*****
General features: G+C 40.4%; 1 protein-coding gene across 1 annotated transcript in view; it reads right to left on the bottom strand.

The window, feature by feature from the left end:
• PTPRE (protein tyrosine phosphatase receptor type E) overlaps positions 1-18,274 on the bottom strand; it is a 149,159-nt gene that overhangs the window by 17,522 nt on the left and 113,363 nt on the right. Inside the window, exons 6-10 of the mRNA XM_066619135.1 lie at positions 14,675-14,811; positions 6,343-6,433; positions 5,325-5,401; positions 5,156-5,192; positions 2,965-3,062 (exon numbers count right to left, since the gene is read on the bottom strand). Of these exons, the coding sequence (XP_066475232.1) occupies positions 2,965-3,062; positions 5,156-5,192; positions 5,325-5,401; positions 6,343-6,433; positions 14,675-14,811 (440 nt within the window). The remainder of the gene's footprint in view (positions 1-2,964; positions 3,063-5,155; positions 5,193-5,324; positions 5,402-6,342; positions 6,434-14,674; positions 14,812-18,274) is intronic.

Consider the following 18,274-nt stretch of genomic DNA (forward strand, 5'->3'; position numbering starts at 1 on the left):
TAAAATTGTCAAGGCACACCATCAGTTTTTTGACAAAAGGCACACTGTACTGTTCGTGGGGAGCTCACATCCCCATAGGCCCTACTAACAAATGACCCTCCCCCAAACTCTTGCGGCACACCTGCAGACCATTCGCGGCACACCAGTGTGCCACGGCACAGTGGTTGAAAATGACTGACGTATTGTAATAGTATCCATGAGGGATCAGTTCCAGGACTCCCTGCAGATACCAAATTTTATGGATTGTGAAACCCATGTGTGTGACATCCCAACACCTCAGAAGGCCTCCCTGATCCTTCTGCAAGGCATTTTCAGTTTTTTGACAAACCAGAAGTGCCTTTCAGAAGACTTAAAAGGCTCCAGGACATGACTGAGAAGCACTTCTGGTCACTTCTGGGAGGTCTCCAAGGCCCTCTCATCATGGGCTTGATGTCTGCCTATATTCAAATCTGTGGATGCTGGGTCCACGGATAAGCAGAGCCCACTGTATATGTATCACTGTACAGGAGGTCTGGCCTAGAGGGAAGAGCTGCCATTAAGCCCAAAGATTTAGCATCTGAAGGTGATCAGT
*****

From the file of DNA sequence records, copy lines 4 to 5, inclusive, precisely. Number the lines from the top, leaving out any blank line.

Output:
Consider the following 18,274-nt stretch of genomic DNA (forward strand, 5'->3'; position numbering starts at 1 on the left):
TAAAATTGTCAAGGCACACCATCAGTTTTTTGACAAAAGGCACACTGTACTGTTCGTGGGGAGCTCACATCCCCATAGGCCCTACTAACAAATGACCCTCCCCCAAACTCTTGCGGCACACCTGCAGACCATTCGCGGCACACCAGTGTGCCACGGCACAGTGGTTGAAAATGACTGACGTATTGTAATAGTATCCATGAGGGATCAGTTCCAGGACTCCCTGCAGATACCAAATTTTATGGATTGTGAAACCCATGTGTGTGACATCCCAACACCTCAGAAGGCCTCCCTGATCCTTCTGCAAGGCATTTTCAGTTTTTTGACAAACCAGAAGTGCCTTTCAGAAGACTTAAAAGGCTCCAGGACATGACTGAGAAGCACTTCTGGTCACTTCTGGGAGGTCTCCAAGGCCCTCTCATCATGGGCTTGATGTCTGCCTATATTCAAATCTGTGGATGCTGGGTCCACGGATAAGCAGAGCCCACTGTATATGTATCACTGTACAGGAGGTCTGGCCTAGAGGGAAGAGCTGCCATTAAGCCCAAAGATTTAGCATCTGAAGGTGATCAGT